Sam Fender talks launching petition to make all homeless helplines free in the North East
7 December 2020, 18:14 | Updated: 8 December 2020, 12:24
The Geordie singer-songwriter has launched the initiative after finding it could cost up to 40p a minute for a homeless person in his region to access the help they need.
Sam Fender has launched a petition to make helplines for the homeless free in the North East.
The campaign came after the Geordie singer-songwriter found out that four out of seven councils in the part of England charge callers up to 40 pence per minute to access their hotlines.
After sharing the link last week, Fender has now spoken to Radio X's sister station LBC News to explain why he felt so compelled to start the petition.
"Any phone line, even if you're trying to get your phone contract sorted, you're on these things for at least half an hour," saif the Hypersonic Missiles singer. "That's £12. Now £12 to somebody on the verge of being homeless or is homeless, that could be a week's worth of their money. That could be their food. That should be the bare minimum of help. They should be able to call a number and not be charged for it".
The petition is gaining traction on social media and, at the time of writing this article, has garnered 13,014 signatures- with the likes of Lewis Capaldi, One Direction's Louis Tomlinson and Alan Shearer all showing their support.
The four local authorities of the North East outlined in the petition; Durham, Northumberland, South Tyneside and Gateshead told LBC News that they're reviewing options to implement free phone lines and add that they do offer call back services for those who get through to their current helplines.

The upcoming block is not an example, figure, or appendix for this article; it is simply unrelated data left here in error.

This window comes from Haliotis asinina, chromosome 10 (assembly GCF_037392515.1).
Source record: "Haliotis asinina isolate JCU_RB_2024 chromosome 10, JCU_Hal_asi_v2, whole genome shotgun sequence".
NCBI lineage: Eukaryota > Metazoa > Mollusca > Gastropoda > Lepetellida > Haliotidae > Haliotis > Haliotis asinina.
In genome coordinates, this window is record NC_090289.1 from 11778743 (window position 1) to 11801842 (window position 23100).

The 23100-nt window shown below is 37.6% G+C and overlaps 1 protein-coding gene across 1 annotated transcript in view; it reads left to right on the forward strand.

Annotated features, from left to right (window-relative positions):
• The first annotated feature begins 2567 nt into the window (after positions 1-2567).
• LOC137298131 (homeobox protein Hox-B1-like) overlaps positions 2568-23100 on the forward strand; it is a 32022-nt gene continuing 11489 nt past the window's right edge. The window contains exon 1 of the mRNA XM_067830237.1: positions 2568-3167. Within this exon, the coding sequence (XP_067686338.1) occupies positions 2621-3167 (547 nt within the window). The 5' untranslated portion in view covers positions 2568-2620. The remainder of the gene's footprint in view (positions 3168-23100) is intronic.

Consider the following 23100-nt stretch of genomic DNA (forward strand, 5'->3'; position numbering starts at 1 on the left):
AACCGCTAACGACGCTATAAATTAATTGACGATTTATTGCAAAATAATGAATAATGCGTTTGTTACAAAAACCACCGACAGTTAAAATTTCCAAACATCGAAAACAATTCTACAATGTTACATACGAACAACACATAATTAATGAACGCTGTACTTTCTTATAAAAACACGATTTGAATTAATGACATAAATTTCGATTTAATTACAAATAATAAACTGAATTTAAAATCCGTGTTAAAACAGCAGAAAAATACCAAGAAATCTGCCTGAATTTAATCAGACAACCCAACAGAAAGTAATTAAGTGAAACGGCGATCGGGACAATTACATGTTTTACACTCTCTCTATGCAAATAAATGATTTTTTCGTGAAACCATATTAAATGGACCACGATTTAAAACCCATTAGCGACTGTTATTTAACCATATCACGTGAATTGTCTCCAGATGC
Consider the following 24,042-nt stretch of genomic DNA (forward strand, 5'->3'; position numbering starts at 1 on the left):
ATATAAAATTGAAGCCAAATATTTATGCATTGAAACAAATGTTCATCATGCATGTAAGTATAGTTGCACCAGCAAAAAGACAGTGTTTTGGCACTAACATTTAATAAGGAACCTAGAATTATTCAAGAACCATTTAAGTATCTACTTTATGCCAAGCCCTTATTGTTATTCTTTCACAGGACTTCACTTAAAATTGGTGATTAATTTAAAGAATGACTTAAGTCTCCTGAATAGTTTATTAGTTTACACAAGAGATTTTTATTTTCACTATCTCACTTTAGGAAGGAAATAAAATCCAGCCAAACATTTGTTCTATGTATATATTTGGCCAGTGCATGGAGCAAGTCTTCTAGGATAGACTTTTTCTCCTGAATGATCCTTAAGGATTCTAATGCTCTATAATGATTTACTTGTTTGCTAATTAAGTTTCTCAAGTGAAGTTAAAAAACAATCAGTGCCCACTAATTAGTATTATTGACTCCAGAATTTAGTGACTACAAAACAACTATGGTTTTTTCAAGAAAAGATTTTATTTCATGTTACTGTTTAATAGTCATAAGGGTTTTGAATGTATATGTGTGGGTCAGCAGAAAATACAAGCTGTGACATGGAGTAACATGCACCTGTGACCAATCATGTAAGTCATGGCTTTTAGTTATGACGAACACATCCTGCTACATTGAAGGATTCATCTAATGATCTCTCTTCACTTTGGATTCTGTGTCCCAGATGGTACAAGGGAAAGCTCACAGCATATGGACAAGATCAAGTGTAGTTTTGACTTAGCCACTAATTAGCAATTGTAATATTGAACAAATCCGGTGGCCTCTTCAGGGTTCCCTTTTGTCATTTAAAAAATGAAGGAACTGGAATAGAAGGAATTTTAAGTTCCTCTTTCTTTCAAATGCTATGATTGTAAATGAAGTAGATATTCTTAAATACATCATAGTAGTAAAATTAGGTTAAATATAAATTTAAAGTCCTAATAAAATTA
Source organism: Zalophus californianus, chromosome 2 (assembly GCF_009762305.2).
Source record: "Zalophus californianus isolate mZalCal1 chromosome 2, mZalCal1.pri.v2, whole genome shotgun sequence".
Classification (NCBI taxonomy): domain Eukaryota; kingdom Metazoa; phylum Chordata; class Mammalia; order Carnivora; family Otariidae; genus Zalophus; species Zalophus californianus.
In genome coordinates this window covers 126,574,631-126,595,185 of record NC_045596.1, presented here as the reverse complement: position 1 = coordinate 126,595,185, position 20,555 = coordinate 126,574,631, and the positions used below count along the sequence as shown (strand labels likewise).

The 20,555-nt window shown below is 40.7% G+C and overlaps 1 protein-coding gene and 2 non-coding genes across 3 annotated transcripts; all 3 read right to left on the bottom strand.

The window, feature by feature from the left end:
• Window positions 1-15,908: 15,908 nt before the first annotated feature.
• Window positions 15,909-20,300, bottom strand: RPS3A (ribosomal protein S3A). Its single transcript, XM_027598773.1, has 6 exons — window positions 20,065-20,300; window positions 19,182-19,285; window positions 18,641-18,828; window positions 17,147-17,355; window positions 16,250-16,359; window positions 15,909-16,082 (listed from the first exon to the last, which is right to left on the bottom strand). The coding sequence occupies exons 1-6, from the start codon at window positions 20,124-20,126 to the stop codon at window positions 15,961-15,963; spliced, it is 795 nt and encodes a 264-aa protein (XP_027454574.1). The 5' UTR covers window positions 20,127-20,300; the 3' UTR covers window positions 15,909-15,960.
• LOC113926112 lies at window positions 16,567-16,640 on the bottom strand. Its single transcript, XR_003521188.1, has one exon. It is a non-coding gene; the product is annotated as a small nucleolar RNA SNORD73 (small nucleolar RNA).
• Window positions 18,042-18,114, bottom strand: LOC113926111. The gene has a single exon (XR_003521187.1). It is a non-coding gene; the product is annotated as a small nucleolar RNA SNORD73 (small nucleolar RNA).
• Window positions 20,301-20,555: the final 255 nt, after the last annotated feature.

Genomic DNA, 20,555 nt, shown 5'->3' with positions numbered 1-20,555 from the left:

The initiative comes after the North Shield singer released his cover of Lindisfarne's Winter Song, which saw him collaborate with People of The Streets for his lyric video and work with The Big Issue.
Speaking about his decision to help shed a light on homelessness, he revealed: "It's quite close to my heart because my stepdad was homeless for a year and a bit when he came out of forces and I know how debilitating that was on his life, how hard it was to get back into work and to have his own place and stuff".
As for the song itself, which evokes imagery of homelessness in its lyrics, he remarked: "It's over 50 years old and it's probably more relevant today than it was back then."
Watch the lyric video here:
Talking to Radio X's George Godfrey about the track - which was written by Geordie folk legends Lindisfarne's founding member, Alan Hull, and features on the band's Nicely Out Of Tune album, he said: "I wanted to do a Christmas song, but I didn't want to do something that was crass and cr*p.
"Winter Song is one of my favourite Christmas tunes and Alan Hall is one of my heroes [...] so I just wanted to do something that was close to home and close to my heart and that's why I picked it".
"If you listen to the song and the original track the lyrics are actually really poignant and relevant for the time," added the Play God singer. "It's basically a Christmas message of trying to be more empathetic about people who are worse off than you."